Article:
Experiment 2-3 Reflectance spectra of Argynnis paphia


Male Argynnis paphia show a preference for males over paphia females, and paphia females over valesina females in choice tests (Experiments 2-1 and 2-2). This preference ranking appears to be due to the differing amount of orange coloration found in the males and two morphs (Magnus 1958). The paphia females of Argynnis paphia appear to have a slightly less saturated orange background colour than the males (and the valesina females are greenish rather than orange), although it is not possible to quantify this without measuring the reflectance spectra of both male and female wings. Magnus' experiments indicated that the increased black patterning on the females' wings did not make a difference to the preferences of the males, so Experiment 2-3 is designed to quantify the orange ground colour in between the black markings of either sex.


The aim of this experiment is to quantify the apparent difference in saturation between the orange colour of the male and paphia females of Argynnis paphia.


A Zeiss MC5-501 UV-Vis spectroradiometer was used to measure the reflectance spectrum of the butterfly wings. The wing was illuminated with light from a xenon bulb at 45o to the normal, with measurement of the spectrum taken normal to the surface (with no integration of the scattered angular reflection). The measurements were taken of a circular area approximately 1mm in diameter. Measurements were taken of the background colour of the forewings of two specimens of either sex, and of the hindwings of two specimens of either sex. For comparison, the background colour of the forewing of one specimen of the valesina morph was also measured. The area measured was the same in each individual, and was chosen to include as little as possible of the black markings. The instrument was calibrated on an artificial true-white Spectralon( disc, against which all the reflectivities were measured.


Figure 2-4 Reflectance spectra of the background colour of the wings of Argynnis paphia: a) Male forewing, b) Male hindwing, c) Paphia female forewing, d) Paphia female hindwing, e) Valesina female forewing, f) All the spectra plotted on the same chart for comparison.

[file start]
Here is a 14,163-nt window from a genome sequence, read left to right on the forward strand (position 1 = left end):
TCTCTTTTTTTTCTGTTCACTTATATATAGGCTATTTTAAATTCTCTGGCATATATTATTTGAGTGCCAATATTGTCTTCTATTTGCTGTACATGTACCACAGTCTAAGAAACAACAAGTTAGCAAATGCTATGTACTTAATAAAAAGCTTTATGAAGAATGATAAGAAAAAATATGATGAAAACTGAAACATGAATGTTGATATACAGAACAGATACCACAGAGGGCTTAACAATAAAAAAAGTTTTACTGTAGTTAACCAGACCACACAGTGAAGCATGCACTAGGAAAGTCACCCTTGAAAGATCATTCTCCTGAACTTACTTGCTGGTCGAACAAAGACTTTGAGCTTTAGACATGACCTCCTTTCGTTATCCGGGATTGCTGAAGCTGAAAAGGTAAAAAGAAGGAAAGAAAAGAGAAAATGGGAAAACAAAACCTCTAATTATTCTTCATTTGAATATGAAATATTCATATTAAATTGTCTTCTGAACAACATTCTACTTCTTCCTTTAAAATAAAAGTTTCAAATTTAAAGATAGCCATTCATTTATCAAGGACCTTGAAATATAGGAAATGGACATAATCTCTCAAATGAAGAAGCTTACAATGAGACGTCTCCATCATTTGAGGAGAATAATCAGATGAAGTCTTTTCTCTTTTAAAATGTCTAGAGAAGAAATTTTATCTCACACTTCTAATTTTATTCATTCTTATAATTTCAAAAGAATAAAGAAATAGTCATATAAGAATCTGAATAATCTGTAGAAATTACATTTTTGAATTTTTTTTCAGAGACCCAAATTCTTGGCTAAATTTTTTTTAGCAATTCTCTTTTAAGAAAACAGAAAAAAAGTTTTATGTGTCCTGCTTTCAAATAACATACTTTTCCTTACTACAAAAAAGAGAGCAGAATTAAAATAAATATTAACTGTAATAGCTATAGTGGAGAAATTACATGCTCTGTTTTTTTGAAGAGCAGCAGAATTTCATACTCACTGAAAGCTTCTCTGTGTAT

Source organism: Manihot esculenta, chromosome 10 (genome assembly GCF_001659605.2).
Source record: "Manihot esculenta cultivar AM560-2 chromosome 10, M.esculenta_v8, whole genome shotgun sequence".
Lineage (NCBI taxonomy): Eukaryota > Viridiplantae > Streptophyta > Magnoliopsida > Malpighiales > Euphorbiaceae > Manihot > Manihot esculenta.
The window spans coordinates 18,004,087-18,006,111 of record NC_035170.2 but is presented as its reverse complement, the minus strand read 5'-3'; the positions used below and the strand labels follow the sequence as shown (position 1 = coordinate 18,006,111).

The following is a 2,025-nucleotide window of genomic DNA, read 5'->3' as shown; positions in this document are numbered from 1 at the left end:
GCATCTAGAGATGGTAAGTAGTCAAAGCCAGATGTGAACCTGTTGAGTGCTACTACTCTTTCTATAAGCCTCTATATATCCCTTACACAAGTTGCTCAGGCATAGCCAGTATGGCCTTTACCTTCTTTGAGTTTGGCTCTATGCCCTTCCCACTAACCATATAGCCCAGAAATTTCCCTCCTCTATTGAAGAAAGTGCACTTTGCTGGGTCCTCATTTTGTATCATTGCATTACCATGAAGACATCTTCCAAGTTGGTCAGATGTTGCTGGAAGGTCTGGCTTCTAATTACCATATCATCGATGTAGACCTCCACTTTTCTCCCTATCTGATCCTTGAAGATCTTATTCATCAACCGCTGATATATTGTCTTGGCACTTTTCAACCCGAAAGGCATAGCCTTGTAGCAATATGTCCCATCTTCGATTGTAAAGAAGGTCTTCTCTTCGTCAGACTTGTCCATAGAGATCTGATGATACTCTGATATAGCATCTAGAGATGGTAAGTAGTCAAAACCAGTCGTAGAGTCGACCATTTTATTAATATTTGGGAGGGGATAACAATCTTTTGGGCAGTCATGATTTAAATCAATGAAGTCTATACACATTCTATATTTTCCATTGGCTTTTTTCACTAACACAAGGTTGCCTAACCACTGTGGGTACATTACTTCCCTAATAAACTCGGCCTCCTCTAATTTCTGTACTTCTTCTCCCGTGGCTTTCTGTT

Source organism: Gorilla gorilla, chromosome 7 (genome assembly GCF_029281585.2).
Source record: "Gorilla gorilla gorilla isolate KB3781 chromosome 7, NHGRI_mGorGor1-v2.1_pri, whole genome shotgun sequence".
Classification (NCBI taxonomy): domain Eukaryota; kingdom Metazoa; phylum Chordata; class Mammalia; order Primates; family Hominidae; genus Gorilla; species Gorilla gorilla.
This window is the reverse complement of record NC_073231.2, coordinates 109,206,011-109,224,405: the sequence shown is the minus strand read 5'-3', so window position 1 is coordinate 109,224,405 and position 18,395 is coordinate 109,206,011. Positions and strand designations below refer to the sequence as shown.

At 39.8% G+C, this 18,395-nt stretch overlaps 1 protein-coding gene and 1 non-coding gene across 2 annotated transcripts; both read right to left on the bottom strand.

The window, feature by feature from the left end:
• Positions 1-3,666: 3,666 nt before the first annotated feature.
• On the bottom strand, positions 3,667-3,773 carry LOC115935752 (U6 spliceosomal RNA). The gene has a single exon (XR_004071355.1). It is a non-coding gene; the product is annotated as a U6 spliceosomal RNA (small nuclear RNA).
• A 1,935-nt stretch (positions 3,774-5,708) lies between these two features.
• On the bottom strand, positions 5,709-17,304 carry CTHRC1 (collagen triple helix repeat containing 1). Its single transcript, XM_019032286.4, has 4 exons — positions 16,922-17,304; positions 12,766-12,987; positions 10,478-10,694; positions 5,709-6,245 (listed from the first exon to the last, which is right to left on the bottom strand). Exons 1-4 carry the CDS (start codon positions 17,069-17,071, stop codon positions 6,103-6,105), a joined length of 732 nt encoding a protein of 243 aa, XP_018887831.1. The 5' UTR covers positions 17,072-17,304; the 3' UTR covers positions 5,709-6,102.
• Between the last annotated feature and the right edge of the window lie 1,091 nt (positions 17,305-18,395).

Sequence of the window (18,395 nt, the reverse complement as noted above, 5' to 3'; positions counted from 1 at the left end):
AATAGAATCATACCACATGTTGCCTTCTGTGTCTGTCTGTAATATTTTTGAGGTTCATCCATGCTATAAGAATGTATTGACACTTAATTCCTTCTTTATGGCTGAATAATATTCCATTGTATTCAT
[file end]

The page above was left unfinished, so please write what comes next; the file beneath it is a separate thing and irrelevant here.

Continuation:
The spectra clearly show several things. Firstly, the male and paphia female wings all show the same shape spectrum, indicating that they are essentially the same colour (hue). They all show a smooth curved decline in reflectance from 750nm to around 500nm, resulting in an orange coloration (with no UV reflectance). The spectrum of the valesina female forewing is a slightly different shape, showing a relatively constant level of reflectance from 750nm to 550nm, followed by a sharper decline in reflectance to 500nm. The reflectance between 500nm and 350nm in the valesina female is higher than in the males and paphia females.

Secondly, the forewings of males and paphia females show a higher reflectance than their respective hindwings, indicating a brighter colour (higher saturation). Thirdly, both the forewings and hindwings of the males are more reflectant than the forewings and hindwings of paphia females respectively, showing that the males are indeed a brighter (more saturated) orange than the females. Although one of the male forewings appears to be less saturated than both the female forewings, the two are, on average, more saturated than the two female forewings. It is possible that this uncharacteristic difference in the reflectivities of two individuals is due to a small amount of black patterning being included in the area analysed, decreasing the overall intensity.